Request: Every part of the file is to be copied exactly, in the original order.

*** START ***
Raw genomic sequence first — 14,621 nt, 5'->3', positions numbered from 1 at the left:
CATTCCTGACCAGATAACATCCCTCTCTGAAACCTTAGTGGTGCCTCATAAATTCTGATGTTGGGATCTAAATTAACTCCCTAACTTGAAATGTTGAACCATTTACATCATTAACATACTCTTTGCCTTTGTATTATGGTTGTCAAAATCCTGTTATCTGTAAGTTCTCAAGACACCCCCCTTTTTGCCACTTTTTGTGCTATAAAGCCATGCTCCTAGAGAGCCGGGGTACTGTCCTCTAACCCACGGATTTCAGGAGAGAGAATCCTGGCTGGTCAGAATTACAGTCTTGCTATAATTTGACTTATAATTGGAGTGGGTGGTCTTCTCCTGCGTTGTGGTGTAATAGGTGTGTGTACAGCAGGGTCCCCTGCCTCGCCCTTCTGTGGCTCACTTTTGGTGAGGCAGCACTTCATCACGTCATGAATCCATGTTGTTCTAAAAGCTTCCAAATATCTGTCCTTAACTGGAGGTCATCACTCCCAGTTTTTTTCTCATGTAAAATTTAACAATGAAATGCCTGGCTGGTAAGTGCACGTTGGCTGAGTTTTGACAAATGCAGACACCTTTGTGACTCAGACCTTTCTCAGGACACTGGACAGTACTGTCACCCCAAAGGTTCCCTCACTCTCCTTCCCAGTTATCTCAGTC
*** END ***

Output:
Raw genomic sequence first — 14,621 nt, 5'->3', positions numbered from 1 at the left:
CATTCCTGACCAGATAACATCCCTCTCTGAAACCTTAGTGGTGCCTCATAAATTCTGATGTTGGGATCTAAATTAACTCCCTAACTTGAAATGTTGAACCATTTACATCATTAACATACTCTTTGCCTTTGTATTATGGTTGTCAAAATCCTGTTATCTGTAAGTTCTCAAGACACCCCCCTTTTTGCCACTTTTTGTGCTATAAAGCCATGCTCCTAGAGAGCCGGGGTACTGTCCTCTAACCCACGGATTTCAGGAGAGAGAATCCTGGCTGGTCAGAATTACAGTCTTGCTATAATTTGACTTATAATTGGAGTGGGTGGTCTTCTCCTGCGTTGTGGTGTAATAGGTGTGTGTACAGCAGGGTCCCCTGCCTCGCCCTTCTGTGGCTCACTTTTGGTGAGGCAGCACTTCATCACGTCATGAATCCATGTTGTTCTAAAAGCTTCCAAATATCTGTCCTTAACTGGAGGTCATCACTCCCAGTTTTTTTCTCATGTAAAATTTAACAATGAAATGCCTGGCTGGTAAGTGCACGTTGGCTGAGTTTTGACAAATGCAGACACCTTTGTGACTCAGACCTTTCTCAGGACACTGGACAGTACTGTCACCCCAAAGGTTCCCTCACTCTCCTTCCCAGTTATCTCAGTC